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Day Laborers Tell Doubts, Hopes for New Pickup Site

September 29, 1988|HECTOR TOBAR | Times Staff Writer

Day laborers who congregated at the corner of Jackson Street and Broadway in Glendale on Wednesday morning expressed both skepticism and hope about a plan to move them to another location.

About 40 of the laborers gathered in and around the parking lot of a convenience store on Broadway before 8 a.m. when church vans were scheduled to transport them to the Catholic Youth Organization center on San Fernando Road.

"We're always being tricked," said a worker from Mexico who did not want to be identified. "It might be a trap. The migra might show up," he said referring to the U.S. Immigration and Naturalization Service.

Approached Vehicles

Some of the workers said they had come to the street corner early to find work before the vans arrived. When pick-up trucks and other vehicles entered the parking lot or stopped on Jackson Street, groups of laborers approached them and asked for work.

"A lot of the workers don't agree with the plan," said Jorge Herrera, an immigrant from Honduras. "They say that . . . it's going to be harder to find work."

But Mardoqueo Pinto, 36, a laborer from Guatemala, said he believed the plan will work.

"We have faith that the bosses will come," he said in Spanish. "Without faith in God, nothing is possible."

Pinto was one of three representatives elected by the laborers after the Glendale City Council proposed an ordinance in August prohibiting laborers from soliciting work on city property.

Earlier in the week, the workers' representatives and volunteers from the Central American Refugee Center had distributed 150 flyers at the street corner, announcing the move to workers and contractors.

Shortly before the vans arrived Wednesday, Pinto helped distribute another flyer to the workers describing their "rights" and "responsibilities" at the new location.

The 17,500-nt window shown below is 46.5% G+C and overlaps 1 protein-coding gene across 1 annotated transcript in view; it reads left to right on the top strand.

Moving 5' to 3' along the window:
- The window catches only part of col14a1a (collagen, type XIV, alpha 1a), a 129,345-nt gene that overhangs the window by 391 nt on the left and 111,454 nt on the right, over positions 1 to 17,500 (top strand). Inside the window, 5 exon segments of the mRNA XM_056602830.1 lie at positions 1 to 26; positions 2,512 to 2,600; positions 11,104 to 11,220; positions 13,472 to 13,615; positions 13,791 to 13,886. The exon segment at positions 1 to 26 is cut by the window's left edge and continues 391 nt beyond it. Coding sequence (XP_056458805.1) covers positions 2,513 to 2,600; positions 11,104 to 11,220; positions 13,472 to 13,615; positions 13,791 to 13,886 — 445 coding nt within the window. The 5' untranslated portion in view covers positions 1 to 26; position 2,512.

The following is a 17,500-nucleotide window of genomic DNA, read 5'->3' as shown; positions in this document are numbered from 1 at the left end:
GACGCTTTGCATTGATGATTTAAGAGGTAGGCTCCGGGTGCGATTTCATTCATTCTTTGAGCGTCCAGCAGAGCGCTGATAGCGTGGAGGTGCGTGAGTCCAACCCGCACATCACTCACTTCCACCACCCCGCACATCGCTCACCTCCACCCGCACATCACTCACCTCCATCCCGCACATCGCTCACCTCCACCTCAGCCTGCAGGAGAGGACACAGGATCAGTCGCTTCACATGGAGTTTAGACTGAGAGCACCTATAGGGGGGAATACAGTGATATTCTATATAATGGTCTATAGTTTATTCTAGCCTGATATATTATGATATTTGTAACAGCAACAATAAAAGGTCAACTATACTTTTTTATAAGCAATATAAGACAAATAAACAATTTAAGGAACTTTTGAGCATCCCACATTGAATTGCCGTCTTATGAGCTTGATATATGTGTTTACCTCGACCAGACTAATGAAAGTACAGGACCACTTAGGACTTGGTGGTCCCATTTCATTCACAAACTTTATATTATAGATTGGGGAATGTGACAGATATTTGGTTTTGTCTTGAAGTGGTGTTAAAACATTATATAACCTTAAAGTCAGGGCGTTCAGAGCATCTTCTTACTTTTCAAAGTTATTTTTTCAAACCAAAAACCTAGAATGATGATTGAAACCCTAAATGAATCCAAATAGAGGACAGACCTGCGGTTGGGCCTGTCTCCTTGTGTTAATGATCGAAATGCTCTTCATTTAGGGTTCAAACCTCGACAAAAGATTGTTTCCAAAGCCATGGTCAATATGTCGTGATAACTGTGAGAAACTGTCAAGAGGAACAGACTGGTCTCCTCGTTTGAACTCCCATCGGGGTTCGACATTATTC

"Don't throw trash," the flyer said. "Don't flirt with the women. . . . Don't block the sidewalk." Other workers posted signs on street lamps advising contractors of the new location.

Two vans provided by the First United Methodist Church of Glendale made trips between the two sites, taking about 10 workers each. By 9:30 p.m. only a few workers remained near the intersection of Jackson Street and Broadway, standing by some palm trees a block away on Jackson. No laborers were in the area by 2 p.m., indicating that they apparently followed through with the plan to relocate.

Only four contractors arrived in the first hour at the new site, and most of the laborers seemed resigned to losing a day's work.

But others seemed optimistic about the new location, and some said the move will lead to more solidarity among the workers and better treatment from the contractors. Some of the workers spoke of perhaps setting a fixed minimum wage of $6 per hour for certain types of hard labor.

Jose Luis Garcia, a 27-year-old carpenter, said the hourly wages offered by contractors at the Glendale street corner--for jobs such as bricklaying, construction and carpet installation--had dropped in recent months. He said the average wage had fallen from $5.50 to about $4.

"Life has become hard here," Garcia said. "Before the amnesty you got work easy. . . . Now there's less jobs."

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